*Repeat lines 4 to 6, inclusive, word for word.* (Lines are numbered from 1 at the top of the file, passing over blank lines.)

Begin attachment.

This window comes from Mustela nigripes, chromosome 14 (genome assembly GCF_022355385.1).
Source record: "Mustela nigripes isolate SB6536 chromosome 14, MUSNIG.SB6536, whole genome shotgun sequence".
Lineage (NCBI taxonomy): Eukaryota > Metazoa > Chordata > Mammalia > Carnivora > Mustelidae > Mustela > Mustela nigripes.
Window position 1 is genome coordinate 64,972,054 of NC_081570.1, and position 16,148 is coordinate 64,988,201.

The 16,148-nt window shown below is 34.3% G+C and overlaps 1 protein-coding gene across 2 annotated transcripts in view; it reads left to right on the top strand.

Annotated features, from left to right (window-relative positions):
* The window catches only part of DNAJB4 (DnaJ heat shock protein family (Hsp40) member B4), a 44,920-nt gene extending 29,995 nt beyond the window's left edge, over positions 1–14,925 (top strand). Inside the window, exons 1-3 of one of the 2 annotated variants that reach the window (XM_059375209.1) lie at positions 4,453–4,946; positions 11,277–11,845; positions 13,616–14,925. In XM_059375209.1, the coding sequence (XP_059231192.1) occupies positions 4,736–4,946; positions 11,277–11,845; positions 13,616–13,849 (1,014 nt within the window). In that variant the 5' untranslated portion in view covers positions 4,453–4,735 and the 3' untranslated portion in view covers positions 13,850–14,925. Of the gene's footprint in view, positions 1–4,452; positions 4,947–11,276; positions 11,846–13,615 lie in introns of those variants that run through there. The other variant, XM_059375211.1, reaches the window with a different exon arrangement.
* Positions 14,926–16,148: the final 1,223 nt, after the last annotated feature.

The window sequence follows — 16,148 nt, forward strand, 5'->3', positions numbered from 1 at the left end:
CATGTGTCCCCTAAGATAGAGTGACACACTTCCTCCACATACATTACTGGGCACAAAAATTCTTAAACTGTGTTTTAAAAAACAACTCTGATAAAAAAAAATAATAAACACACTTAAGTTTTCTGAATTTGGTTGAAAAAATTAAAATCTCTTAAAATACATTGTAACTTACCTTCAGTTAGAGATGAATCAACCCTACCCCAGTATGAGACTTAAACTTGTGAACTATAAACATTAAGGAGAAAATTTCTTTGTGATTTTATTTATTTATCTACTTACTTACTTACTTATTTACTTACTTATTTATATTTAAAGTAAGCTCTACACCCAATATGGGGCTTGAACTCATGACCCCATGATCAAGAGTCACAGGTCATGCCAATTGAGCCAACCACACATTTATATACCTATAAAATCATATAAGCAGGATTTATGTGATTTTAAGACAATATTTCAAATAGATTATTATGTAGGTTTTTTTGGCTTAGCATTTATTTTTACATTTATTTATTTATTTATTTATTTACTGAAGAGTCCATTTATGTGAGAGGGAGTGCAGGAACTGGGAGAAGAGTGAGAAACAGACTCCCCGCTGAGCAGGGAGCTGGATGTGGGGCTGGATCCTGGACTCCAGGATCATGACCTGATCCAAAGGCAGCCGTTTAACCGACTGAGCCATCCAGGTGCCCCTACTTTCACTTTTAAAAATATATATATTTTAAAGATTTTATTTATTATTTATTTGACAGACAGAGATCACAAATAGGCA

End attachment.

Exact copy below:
Window position 1 is genome coordinate 64,972,054 of NC_081570.1, and position 16,148 is coordinate 64,988,201.

The 16,148-nt window shown below is 34.3% G+C and overlaps 1 protein-coding gene across 2 annotated transcripts in view; it reads left to right on the top strand.

Annotated features, from left to right (window-relative positions):